Vitamin E is a lipid-soluble antioxidant which accumulates in the cell membranes where it protects polyunsaturated fatty acids from oxidation by free radicals. The USRDA is 15 IU per day. Vitamin E has an anti-inflammatory action due to its ability to inhibit phospholipase-A2 activity and, therefore, the production of prostaglandins. Vitamin E also has a lysosomal-stabilizing ability, which is probably related to its ability to stabilize membranes in general. Vitamin E can also inhibit collagen synthesis. Tendons allowed to heal in the presence of vitamin E had a significantly lower peak strength after an 8 week period than those healed in the absence of vitamin E. Back incisions showed a significant decrease in tensile strength from retarded collagen synthesis in rats treated for 7 days with vitamin E. When the incisions did heal, there was a marked decrease in scar formation and the apparent size of the zone of injury. Topical administration for cosmetic purposes may be beneficial, although some patients have developed rashes from this.

Vitamin E enhances the immune response in a dose-dependent fashion. Vitamin E has normalized the breaking strength of wounds in patients receiving pre-operative irradiation, probably because of its antioxidant capabilities. Vitamin E in combination with other drugs is recommended for the treatment of burns. Improved wound healing was also observed in patients with a history of deep vein thrombosis.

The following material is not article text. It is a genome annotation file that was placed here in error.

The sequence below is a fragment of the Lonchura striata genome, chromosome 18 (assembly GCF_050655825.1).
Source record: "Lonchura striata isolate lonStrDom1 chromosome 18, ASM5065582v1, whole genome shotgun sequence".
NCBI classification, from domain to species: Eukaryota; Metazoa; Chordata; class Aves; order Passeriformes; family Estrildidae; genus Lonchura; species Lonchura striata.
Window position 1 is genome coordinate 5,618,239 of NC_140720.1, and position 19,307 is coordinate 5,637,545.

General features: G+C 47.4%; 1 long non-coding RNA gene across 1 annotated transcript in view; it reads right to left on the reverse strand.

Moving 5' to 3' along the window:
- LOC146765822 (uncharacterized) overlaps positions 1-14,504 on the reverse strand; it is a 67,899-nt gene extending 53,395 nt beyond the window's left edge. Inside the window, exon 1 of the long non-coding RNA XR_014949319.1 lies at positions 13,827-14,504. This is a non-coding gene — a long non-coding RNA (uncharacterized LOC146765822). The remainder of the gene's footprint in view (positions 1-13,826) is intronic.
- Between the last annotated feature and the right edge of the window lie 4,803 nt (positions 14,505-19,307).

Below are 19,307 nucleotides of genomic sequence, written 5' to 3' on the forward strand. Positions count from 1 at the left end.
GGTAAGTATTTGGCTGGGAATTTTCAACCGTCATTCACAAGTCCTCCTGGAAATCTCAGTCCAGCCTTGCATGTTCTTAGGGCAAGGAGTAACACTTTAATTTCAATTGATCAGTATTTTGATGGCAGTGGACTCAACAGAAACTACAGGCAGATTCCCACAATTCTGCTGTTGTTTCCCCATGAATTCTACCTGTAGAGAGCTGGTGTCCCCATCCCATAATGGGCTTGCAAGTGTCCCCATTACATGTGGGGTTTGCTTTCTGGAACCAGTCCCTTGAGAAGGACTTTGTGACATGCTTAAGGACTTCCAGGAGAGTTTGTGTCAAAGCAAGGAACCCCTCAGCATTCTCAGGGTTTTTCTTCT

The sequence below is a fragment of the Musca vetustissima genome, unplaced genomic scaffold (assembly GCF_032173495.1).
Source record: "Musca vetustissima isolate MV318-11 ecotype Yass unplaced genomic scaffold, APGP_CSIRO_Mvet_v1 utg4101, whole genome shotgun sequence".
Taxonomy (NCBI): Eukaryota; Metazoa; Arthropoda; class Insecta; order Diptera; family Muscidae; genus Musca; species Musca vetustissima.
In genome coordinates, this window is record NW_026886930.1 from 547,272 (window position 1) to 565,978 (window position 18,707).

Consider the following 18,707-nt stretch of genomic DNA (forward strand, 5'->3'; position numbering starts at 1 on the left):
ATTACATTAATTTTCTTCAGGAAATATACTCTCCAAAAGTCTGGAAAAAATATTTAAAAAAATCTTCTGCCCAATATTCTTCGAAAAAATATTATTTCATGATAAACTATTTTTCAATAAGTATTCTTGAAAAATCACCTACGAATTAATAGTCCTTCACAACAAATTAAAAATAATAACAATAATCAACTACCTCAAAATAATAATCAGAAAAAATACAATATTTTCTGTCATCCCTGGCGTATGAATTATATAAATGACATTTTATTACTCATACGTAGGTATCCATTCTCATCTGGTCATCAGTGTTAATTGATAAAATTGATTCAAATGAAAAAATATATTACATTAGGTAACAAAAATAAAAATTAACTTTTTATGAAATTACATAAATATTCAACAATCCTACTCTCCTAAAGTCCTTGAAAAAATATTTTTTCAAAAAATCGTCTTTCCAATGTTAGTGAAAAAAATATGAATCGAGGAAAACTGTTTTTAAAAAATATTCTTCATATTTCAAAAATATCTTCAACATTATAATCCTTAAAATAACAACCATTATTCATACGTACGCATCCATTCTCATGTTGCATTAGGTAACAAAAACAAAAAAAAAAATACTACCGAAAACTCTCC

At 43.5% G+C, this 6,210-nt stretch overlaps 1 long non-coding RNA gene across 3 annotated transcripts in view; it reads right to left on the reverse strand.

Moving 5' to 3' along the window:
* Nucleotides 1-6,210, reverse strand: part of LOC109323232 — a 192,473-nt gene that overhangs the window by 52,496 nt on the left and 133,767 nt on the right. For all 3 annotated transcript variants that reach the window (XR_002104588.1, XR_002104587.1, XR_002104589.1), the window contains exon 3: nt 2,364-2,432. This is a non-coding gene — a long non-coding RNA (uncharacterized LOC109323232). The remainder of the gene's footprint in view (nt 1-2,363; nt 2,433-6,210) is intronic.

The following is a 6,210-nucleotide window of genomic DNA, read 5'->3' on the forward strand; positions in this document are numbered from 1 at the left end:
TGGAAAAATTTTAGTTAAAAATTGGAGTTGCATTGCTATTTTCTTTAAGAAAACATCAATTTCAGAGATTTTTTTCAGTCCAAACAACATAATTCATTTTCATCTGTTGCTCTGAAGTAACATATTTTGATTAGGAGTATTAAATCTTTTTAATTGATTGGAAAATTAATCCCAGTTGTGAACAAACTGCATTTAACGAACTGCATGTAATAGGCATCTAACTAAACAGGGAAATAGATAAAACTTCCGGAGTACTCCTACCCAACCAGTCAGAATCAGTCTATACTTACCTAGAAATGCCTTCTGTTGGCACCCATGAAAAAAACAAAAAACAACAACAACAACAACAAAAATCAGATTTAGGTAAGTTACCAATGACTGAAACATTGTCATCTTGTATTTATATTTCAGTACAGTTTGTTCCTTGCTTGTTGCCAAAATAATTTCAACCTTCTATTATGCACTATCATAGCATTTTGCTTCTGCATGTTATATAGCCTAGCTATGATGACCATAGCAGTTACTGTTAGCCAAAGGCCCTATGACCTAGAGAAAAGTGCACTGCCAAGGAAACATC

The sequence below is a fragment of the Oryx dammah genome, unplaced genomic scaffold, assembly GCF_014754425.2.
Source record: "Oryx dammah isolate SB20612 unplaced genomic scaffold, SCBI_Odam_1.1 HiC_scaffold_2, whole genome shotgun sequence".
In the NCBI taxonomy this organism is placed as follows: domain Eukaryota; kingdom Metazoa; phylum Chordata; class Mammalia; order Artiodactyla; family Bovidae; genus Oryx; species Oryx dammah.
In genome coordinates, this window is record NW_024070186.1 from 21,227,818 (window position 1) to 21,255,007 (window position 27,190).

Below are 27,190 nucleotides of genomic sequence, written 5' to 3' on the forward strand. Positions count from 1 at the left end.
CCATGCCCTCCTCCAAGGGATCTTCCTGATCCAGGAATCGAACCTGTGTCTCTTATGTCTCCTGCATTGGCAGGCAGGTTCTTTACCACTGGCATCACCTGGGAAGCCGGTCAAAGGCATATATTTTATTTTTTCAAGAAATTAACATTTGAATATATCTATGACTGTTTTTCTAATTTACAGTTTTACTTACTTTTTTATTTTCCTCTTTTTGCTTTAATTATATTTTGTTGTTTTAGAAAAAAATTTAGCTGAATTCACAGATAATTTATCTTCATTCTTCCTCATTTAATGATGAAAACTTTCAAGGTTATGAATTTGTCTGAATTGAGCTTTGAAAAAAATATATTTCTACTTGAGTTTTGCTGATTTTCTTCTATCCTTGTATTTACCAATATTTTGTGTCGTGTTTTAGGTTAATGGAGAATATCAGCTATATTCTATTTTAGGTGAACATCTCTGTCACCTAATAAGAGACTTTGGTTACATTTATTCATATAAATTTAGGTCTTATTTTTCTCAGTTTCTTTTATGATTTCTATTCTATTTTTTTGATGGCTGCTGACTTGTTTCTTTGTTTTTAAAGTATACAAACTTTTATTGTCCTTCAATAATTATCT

The enzyme that produces deoxyribonucleotides for DNA synthesis, ribonucleotide reductase, requires iron as a cofactor. Cells cannot divide without prior DNA synthesis, so a lack of iron would impair the proliferation of all cells involved in wound debridement and healing. Serum iron levels less than 30 mg/100 ml are deficient. Normal values are 70 to 130 mg/100 ml. Iron is also involved in the hydroxylation of proline. Proline hydroxylase requires iron. Without hydroxylation of proline, collagen triple helix formation is unstable and results in collagen weakness. Therefore, wound healing during iron deficiency is weaker. Some critically ill patients may require therapeutic doses of nutrients that are approximately 10 times the recommended daily allowance.

The above abstract first appeared in Journal of the Australasian College of Nutritional & Environmental Medicine, Vol. 14, No. 2, November 1995, page 15.

[Last updated Wednesday, 28 September 2005]